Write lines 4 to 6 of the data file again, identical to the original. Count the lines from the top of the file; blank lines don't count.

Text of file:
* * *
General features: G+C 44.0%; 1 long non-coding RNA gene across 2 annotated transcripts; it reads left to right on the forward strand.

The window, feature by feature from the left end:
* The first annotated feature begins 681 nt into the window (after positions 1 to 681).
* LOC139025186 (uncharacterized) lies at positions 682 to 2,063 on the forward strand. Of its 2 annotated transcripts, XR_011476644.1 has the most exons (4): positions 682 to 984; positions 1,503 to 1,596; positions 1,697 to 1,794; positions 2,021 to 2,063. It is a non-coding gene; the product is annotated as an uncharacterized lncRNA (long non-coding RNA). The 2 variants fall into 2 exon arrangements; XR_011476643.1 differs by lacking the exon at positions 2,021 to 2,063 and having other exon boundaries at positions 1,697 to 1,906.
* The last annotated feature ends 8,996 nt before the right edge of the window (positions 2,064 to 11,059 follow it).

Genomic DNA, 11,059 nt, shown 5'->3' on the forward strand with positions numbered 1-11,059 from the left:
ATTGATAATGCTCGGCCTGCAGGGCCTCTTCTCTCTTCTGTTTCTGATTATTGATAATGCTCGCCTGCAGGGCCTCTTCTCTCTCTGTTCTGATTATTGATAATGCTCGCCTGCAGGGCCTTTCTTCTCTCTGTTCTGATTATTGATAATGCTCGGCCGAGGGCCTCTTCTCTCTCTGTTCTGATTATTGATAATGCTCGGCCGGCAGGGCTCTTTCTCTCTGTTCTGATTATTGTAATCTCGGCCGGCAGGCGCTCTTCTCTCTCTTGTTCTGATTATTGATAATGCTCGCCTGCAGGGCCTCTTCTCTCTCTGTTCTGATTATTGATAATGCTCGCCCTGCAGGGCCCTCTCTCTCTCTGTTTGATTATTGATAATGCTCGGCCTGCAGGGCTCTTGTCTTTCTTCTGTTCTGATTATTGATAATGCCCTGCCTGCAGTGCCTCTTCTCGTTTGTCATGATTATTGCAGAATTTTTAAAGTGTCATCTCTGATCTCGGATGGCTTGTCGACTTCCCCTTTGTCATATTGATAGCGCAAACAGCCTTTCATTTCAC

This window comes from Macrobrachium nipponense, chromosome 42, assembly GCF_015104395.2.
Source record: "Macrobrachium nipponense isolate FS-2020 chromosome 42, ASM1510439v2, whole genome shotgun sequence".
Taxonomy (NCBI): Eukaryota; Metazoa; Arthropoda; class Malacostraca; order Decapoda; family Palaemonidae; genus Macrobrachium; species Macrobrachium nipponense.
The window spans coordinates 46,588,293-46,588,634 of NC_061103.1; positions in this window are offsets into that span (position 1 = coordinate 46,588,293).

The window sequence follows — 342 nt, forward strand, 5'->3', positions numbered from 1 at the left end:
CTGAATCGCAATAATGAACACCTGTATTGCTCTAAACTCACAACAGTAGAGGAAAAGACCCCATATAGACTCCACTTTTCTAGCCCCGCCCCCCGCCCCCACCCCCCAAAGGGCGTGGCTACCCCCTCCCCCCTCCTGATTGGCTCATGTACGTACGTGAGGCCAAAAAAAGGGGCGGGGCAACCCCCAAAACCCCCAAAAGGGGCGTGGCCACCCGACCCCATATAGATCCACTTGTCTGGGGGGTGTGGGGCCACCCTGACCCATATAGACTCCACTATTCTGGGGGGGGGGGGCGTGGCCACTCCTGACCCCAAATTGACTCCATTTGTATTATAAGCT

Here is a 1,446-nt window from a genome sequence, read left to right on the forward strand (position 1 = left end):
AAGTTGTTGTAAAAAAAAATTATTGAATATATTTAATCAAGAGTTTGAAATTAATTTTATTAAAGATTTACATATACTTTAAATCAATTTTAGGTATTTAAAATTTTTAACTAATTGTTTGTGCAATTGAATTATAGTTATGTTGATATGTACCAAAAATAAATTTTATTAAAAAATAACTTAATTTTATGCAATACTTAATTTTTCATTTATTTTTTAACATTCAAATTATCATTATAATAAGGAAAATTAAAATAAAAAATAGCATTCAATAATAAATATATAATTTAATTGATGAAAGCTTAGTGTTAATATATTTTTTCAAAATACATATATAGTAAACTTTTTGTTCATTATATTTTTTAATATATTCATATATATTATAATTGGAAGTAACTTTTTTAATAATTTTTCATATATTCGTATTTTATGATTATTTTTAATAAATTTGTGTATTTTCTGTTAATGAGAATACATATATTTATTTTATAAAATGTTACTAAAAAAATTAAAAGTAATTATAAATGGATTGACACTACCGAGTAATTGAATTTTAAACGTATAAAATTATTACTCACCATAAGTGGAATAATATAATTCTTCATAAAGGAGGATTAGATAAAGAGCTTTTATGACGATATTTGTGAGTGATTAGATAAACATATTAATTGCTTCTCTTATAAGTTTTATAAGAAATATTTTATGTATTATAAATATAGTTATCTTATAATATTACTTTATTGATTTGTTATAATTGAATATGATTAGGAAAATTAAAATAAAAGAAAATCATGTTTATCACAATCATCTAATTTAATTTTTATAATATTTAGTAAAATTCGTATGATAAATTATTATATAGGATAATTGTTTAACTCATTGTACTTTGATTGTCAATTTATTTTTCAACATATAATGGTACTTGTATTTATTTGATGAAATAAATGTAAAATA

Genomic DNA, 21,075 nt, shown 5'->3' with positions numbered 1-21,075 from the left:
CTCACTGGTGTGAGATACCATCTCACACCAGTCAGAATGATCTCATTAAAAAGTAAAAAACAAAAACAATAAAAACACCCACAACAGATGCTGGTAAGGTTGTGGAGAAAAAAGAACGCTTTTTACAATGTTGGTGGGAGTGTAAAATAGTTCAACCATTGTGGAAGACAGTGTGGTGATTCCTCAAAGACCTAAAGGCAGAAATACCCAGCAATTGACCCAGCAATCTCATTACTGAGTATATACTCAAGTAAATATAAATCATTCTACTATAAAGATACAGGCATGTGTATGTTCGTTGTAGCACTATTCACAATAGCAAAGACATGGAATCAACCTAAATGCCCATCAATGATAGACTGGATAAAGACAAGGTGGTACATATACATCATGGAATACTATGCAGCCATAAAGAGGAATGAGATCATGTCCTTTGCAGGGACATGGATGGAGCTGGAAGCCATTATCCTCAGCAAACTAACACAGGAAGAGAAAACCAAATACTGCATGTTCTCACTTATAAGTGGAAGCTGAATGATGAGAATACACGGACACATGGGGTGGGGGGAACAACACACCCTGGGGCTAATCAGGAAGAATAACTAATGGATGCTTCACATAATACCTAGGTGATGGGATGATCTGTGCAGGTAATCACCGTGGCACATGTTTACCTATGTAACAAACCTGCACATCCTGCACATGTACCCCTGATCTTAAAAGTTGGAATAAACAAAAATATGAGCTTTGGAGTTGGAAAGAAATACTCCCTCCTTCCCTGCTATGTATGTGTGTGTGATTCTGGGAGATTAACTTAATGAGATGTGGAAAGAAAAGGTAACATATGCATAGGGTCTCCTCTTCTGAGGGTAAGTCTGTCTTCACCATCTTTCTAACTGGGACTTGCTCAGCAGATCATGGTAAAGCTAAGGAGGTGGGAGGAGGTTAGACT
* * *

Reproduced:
* LOC139025186 (uncharacterized) lies at positions 682 to 2,063 on the forward strand. Of its 2 annotated transcripts, XR_011476644.1 has the most exons (4): positions 682 to 984; positions 1,503 to 1,596; positions 1,697 to 1,794; positions 2,021 to 2,063. It is a non-coding gene; the product is annotated as an uncharacterized lncRNA (long non-coding RNA). The 2 variants fall into 2 exon arrangements; XR_011476643.1 differs by lacking the exon at positions 2,021 to 2,063 and having other exon boundaries at positions 1,697 to 1,906.
* The last annotated feature ends 8,996 nt before the right edge of the window (positions 2,064 to 11,059 follow it).

Genomic DNA, 11,059 nt, shown 5'->3' on the forward strand with positions numbered 1-11,059 from the left: